Ordinarily, good Mormons get married in one of the church’s specialized temples as part of the sect’s most sacred rites. Only “worthy” church members may enter the temple and attend the actual wedding ceremony – everyone else just shows up for the reception. My last Mormon wedding was in 1987, in the historic Salt Lake Temple, where I was a witness as my BYU roommate Bill married Melissa.

In 2020, the coronavirus pandemic changes everything, even weddings. Mormon temples are closed. So last month I attended a Mormon wedding in my parents’ backyard. It was lovely.

My eldest niece, who is the best elementary school teacher in Provo, Utah, was the first member of my kids’ generation of Leishmans to tie the knot. She married my eldest nephew’s BYU roommate. The groom’s parents, siblings, nieces, and nephews all drove up from Utah. The bride’s family drove up from Utah and from British Columbia, where my brother lives. Well, most of the bride’s family drove to the wedding. My Canadian sister-in-law, the only member of her family without dual citizenship, was turned away at the border. Apparently the overgrown Boy Scouts who guard the US side of the Peace Arch crossing don’t think a daughter’s wedding is “essential.” Fortunately, my sister-in-law was able to fly from Vancouver to Seattle instead. Her side of the family watched the ceremony on Zoom.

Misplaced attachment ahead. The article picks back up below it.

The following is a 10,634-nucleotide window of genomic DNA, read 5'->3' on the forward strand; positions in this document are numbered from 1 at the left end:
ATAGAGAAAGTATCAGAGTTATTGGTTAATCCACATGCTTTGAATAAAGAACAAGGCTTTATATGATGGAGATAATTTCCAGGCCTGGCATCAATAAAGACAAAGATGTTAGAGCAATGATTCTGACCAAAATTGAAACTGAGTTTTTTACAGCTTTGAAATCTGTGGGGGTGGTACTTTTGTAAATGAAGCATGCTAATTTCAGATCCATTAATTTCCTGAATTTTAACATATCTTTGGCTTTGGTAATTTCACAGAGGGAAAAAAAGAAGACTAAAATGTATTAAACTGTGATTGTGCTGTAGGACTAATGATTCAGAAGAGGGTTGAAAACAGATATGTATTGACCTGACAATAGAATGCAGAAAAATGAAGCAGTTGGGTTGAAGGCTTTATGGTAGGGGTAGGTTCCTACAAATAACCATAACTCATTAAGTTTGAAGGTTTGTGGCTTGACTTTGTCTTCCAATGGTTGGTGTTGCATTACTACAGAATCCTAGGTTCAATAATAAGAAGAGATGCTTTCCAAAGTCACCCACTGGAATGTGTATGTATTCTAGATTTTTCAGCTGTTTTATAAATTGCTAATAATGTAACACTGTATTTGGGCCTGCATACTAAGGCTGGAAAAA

It was a very 2020 wedding – hastily rescheduled and rearranged; filled with logistical nightmares; socially distanced; and in the most inconceivable of locations. Still, love brought everything together. 

The bride and groom were radiant. My parents’ yard and house looked perfect. My brother with spine cancer walked his daughter down the aisle, holding one of his canes as he leaned on the bride. A family friend made a beautiful cake. Another friend sewed masks for everyone in various shades of purple. I picked a mask that matched the purplest power tie in my ex-lawyer closet.

As the wedding date approached, everyone worried about everything. Except for the serene bride. Eventually we all had to follow her lead, and let go. That’s what you do in 2020. The New York Times recently observed in one of its living-with-covid features that the process of breathing itself can be soothing. Plagues and disasters surround us all. The future is uncertain. Yet now that I’m with my family once again, I’m as happy as I’ve ever been in my life. 

Just breathe.